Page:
• 2 Chronicles 2:13-14 relates a formal request from King Solomon of Jerusalem to King Hiram I of Tyre, for workers and for materials to build a new temple. King Hiram (Huram in Chronicles) responds “And now I have sent a skillful man, endowed with understanding, Ḥuram ‘abi. (the son of a woman of the daughters of Dan, and his father was a man of Tyre), skilled to work in gold and silver, bronze and iron, stone and wood, purple and blue, fine linen and crimson, and to make any engraving and to accomplish any plan which may be given to him, with your skillful men and with the skillful men of my lord David your father.” The phrase italicised above is translated in the New King James Version as “Huram my master craftsman”. Most translations of this passage take the “‘ab-” in “‘abi” as the construct state of ‘abba, here translated as master. Older translations preferred to translate “‘ab-” as father. The common translation of the -i suffix is “my”, giving the problematic reading that Hiram was sending his own father, also called Hiram. This is found in the Vulgate, the Douay–Rheims Bible and in Wycliffe’s Bible. The other reading is as the old Hebrew genitive, and some variant of “of my father” is found in the Septuagint, the Bishop’s Bible and the Geneva Bible. In his 1723 “Constitutions”, James Anderson announced that many problems with this text would be solved by reading “‘abi” as the second part of a proper name, which he rendered as “Hiram Abif”, agreeing with the translations of Martin Luther and Miles Coverdale’s reading of 2 Chronicles 4:16.

Other accounts of a biblical Hiram

Flavius Josephus in his Antiquities of the Jews (Chapter 8:76) refers to Hiram as τεχνίτης, artificer, craftsman. “Now Solomon sent for an artificer out of Tyre, whose name was Hiram: he was by birth of the tribe of Naphtali, on his mother’s side (for she was of that tribe); but his father was Ur, of the stock of the Israelites.”

The Targum Sheni, an Aramaic commentary on the Book of Esther written sometime between the fall of Rome and the Crusades, credits Hiram with the construction of a miraculous throne for Solomon, which in Esther’s time is being used by the descendants of Cyrus the Great.

The most elaborate version of the legend occurs in Gérard de Nerval’s 1851 account, Voyage en Orient, where he relates the tale, inserting all the masonic passwords, as part of the story of Balkis, the “Queen of the Morning” and “Soliman”, Prince of the Genii. This is an elaboration of the second version above, where the Master Craftsman is named Adoniram. Before his death, he undergoes mystical adventures as his tale is interwoven with that of Solomon and Balkis, the Queen of Sheba. The ruffians who kill him are under the instruction of Solomon himself. De Nerval relates the story as having been told in an Eastern coffee house over a two-week period. A similar account is given in Charles William Heckethorn’s The Secret Societies of all Ages and Countries, where Solomon plots to destroy Hiram because of the mutual love between Hiram and the Queen of Sheba. Meanwhile, in 1862, the whole adventure of Adoniram’s love for Balkis and his murder by three workmen in the pay of Solomon had been set to music in Charles Gounod’s opera, La reine de Saba.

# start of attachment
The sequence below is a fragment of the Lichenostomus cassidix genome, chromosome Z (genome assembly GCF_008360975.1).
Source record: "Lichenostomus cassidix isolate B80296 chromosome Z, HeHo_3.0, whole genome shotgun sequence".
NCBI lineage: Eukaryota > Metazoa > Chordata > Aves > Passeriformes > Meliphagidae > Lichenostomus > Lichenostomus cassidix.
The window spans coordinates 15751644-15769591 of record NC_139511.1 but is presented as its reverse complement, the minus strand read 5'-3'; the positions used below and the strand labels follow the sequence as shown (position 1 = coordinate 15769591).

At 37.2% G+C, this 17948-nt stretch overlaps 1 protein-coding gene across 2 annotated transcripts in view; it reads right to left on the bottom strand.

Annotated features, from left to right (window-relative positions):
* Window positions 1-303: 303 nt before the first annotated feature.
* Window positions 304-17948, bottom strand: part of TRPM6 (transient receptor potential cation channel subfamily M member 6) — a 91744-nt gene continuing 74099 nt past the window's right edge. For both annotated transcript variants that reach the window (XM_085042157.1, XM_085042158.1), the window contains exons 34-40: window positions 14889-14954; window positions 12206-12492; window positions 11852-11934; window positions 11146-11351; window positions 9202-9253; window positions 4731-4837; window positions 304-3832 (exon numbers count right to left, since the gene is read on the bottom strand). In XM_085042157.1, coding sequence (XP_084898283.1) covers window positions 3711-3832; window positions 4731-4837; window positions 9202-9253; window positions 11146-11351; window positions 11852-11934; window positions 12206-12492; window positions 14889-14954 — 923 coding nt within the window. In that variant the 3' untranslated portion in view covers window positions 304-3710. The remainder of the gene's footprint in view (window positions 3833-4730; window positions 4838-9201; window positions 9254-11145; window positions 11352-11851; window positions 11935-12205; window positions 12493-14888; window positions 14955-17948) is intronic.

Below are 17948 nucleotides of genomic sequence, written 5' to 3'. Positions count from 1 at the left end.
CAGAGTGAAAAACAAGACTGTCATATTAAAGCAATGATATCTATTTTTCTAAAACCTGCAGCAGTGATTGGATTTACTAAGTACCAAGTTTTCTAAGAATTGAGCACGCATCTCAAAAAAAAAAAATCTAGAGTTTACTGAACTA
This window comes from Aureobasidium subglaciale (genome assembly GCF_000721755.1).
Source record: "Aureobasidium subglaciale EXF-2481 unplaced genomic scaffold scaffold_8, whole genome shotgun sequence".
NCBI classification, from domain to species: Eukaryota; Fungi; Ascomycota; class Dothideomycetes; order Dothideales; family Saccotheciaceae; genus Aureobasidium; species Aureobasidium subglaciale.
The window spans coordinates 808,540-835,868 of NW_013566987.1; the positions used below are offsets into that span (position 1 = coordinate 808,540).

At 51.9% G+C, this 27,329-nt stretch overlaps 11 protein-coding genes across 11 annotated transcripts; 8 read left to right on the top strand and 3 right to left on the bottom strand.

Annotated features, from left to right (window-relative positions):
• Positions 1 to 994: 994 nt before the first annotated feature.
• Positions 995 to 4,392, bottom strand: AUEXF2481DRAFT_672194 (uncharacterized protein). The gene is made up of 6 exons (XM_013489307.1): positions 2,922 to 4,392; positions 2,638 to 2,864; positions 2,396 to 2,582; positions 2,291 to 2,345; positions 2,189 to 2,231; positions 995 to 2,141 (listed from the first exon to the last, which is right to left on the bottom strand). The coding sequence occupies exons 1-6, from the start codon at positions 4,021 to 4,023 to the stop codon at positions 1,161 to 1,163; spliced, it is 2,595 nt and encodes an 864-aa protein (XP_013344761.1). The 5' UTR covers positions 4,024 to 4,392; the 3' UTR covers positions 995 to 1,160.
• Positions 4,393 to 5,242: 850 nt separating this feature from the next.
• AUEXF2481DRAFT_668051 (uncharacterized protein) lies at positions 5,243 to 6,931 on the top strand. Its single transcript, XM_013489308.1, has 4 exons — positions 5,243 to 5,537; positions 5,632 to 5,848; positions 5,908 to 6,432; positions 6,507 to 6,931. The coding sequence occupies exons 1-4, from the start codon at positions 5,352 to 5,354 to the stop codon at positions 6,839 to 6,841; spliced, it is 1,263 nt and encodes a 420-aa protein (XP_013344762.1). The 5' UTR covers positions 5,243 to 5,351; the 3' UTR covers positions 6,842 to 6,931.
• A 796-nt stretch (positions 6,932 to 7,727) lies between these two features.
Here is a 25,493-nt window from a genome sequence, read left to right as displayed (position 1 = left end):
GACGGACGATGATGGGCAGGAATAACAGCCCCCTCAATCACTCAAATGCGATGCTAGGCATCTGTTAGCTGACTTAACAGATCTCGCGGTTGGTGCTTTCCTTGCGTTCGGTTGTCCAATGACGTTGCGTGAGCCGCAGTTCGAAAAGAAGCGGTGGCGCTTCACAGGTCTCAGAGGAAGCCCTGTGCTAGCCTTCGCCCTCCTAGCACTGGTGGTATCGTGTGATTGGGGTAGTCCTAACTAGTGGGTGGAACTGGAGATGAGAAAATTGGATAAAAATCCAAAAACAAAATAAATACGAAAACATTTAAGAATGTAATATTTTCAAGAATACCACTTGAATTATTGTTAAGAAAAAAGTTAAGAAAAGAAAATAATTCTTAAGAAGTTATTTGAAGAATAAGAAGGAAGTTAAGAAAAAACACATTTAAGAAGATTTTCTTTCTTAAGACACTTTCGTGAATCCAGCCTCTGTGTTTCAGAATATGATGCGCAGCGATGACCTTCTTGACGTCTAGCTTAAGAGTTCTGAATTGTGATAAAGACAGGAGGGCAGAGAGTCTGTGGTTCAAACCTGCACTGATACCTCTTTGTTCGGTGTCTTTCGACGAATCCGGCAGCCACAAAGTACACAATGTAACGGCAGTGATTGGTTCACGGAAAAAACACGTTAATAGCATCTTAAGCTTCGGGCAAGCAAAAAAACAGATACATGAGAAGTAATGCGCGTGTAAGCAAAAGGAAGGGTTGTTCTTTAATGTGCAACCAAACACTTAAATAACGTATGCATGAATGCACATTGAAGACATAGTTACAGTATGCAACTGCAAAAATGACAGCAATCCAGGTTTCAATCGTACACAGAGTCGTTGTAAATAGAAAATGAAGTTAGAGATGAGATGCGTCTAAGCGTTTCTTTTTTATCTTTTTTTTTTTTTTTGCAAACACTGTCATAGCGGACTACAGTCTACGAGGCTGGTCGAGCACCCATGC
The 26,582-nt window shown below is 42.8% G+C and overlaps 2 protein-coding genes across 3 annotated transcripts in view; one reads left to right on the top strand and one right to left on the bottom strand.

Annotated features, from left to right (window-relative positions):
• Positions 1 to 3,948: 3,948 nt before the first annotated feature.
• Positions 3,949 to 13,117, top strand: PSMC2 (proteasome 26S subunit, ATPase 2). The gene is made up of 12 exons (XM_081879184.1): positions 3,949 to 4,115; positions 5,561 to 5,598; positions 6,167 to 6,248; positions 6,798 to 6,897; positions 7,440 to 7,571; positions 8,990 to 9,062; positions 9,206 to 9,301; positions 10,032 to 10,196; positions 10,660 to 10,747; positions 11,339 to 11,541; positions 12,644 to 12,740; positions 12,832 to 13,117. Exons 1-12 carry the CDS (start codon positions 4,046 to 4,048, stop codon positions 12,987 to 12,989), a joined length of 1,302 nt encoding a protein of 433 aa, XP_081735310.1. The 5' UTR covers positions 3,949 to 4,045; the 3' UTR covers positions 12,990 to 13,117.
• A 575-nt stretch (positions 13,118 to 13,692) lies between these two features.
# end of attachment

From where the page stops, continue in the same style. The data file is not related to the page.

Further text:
Other theories

Lomas and Knight claim the wounds of Sequenre Tao II make him a match for Hiram Abiff

According to authors Robert Lomas and Christopher Knight, the prototype for Hiram Abiff was the Egyptian king Seqenenre Tao II, who (they claim) died in an almost identical manner. This idea is dismissed by most Masonic scholars.

In his book The Sufis, the Afghan scholar Idries Shah suggested that Dhul-Nun al-Misri might have been the origin of the character Hiram Abiff in the masonic Master Mason ritual. The link, he believes, was through the Sufi sect Al-Banna (“The Builders”) who built the Al-Aqsa Mosque and the Dome of the Rock in Jerusalem. This fraternity could have influenced some early masonic guilds which borrowed heavily from the Oriental architecture in the creation of the Gothic style.

The French masonic historian Paul Naudon has highlighted the similarity between the death of Hiram and the murder of Renaud de Montauban in the late 12th Century chanson de geste, The Four Sons of Aymon. Renaud, like his prototype Saint Reinold, was killed by a hammer-blow to the head while working as a mason at Cologne Cathedral, and his body hidden by his murderers before being miraculously re-discovered.